Zen practice grew from the initial experience of the enlightenment (awakening) of Siddhartha Gautama, known as the Buddha (the awakened one), 2500 years ago. The practices and teachings of the Buddha spread from India to China where they picked up influences from Daoism. Daoist influenced Buddhism spread to Japan, where it was called “Zen” – derived from the Chinese word "chan," which derived from the Sanskrit word “dhyana,” which means meditation. The emphasis in Zen is on meditation rather than study of sutras.

One oft-repeated characterization of Zen is attributed to the semi-legendary figure founder of Zen, Bodhidharma (5th and 6th century CE):
A special transmission outside the scriptures;
No dependence on words and letters;
Direct pointing to the mind;
Seeing into one's nature and attaining Buddhahood.

Is Zen a Religion?

Zen is a practice of spiritual deepening available to anyone of any religion. Christians, Jews, Moslems, Hindus, and atheists have all found their religious experience and awareness expanded through Zen. You don’t have to change your religion in order to take up Zen practice and gain the insights of 1500 years of Zen masters.

Some Zen practitioners adopt Zen as their religion, finding in Zen a complete religion of practice, teachings, experience, and community. Others, however, maintain their Christian, Jewish, Muslim, Unitarian Universalist, or other faith while finding that Zen practice facilitates openness to a fuller experience of God. Boundless Way Zen communities (sanghas) offer nonsectarian Zen practice.

Zen is a wonderful practice of wisdom, compassion, living in the present moment, and realizing your true self. This practice is available to people of any, or no, religion.

How To Meditate

The simple basics:


Sit up straight. Sit on the front edge of your chair or cushion. Extend your back, lifting the top of your head as high as it will go. In a chair, place feet flat on the floor about 8” apart; shins perfectly vertical.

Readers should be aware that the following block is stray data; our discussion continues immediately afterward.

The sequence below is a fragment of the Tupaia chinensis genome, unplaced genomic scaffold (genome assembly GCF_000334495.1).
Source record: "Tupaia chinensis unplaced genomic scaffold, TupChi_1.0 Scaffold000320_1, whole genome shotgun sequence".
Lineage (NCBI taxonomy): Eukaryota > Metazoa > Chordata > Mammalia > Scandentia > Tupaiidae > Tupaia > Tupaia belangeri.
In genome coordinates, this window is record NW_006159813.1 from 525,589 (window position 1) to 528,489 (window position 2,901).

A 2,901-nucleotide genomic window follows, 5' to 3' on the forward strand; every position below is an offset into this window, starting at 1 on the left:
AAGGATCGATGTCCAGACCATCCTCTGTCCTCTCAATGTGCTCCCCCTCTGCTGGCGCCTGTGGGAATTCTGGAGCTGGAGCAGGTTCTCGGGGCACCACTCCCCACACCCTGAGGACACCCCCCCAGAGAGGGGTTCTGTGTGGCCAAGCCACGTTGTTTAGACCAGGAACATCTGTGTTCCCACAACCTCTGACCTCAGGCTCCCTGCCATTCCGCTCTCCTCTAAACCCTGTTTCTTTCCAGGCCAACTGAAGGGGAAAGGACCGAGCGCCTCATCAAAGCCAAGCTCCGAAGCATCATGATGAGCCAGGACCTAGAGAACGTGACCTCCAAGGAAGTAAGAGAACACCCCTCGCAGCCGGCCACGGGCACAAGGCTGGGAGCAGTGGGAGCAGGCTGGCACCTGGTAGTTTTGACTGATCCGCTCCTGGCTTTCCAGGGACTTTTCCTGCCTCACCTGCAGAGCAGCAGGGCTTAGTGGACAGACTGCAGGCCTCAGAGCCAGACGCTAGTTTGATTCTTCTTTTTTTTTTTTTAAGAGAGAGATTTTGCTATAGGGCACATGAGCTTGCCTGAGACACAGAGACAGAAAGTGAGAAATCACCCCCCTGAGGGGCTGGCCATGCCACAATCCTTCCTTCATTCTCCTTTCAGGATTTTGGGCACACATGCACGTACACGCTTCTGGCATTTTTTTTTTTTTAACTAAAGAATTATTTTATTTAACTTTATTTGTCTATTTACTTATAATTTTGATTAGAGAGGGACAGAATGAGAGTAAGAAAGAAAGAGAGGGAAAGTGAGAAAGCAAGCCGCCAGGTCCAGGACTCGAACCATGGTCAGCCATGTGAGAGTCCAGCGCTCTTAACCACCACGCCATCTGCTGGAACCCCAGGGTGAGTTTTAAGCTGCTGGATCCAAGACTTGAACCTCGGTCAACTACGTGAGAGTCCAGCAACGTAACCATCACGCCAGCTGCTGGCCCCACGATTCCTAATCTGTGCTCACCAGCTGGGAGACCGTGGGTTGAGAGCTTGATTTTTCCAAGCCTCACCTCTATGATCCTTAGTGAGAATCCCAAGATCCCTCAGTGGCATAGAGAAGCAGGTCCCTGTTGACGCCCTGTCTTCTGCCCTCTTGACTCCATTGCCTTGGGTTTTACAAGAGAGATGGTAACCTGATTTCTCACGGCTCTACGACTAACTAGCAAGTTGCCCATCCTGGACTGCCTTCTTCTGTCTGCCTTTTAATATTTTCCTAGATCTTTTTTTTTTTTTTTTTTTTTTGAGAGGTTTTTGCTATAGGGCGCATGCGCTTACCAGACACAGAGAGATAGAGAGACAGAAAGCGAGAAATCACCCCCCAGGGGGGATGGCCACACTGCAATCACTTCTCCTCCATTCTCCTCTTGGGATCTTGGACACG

Let your shoulders and arms completely relax. With your hands resting in your lap, cup one hand inside the other with the tips of the thumbs just barely touching.

Almost, but not quite, close your eyes. Leave them open a slit, with your gaze directed downward 45.


Bring attention to your breathing and count each exhale to yourself. Count up to 10, then start back again at 1. Repeat counting 1 to 10 throughout the silent period.

When your mind wanders, make a note of what it wandered off doing (e.g., planning, remembering, fantasizing), then gently bring yourself back to this moment and start again at 1.

MORE: Please read the more detailed instruction in this PDF, produced by Zen Mountain Monastery: click here.


  1. Thank you for your translation and commentary on Hyakujo and the Fox. One comment on the translation of the turning phrase may be helpful.
    More detail will be found in Xiankuan's Six Pathways to Happiness, Vol 2, to be published later in 2021. Here is the Chinese etymology.

    The turning word or phrase, the answer to the old man-fox’s question, was given as 不昧因果 bùmèi yīnguǒ, literally, “no concealing cause and effect.” There is a key etymological point here. Conceal, 昧 mèi, is a tree 木 with young branches springing up 屮; hence, the tree has not yet attained full growth so it cannot conceal the light of the sun 日. For cause and effect, the phrase used is not the usual causes and conditions, 因緣 yīnyuán. Instead, effect, 果 guǒ, is a picture of fruit on the tree. Karma 業 yè is the foliage 丵 of a flourishing tree 木. There are tree branches, fruit, and foliage.

  2. Informative, extensive, well presented, and insightful website! Inspiring for me. Best wishes.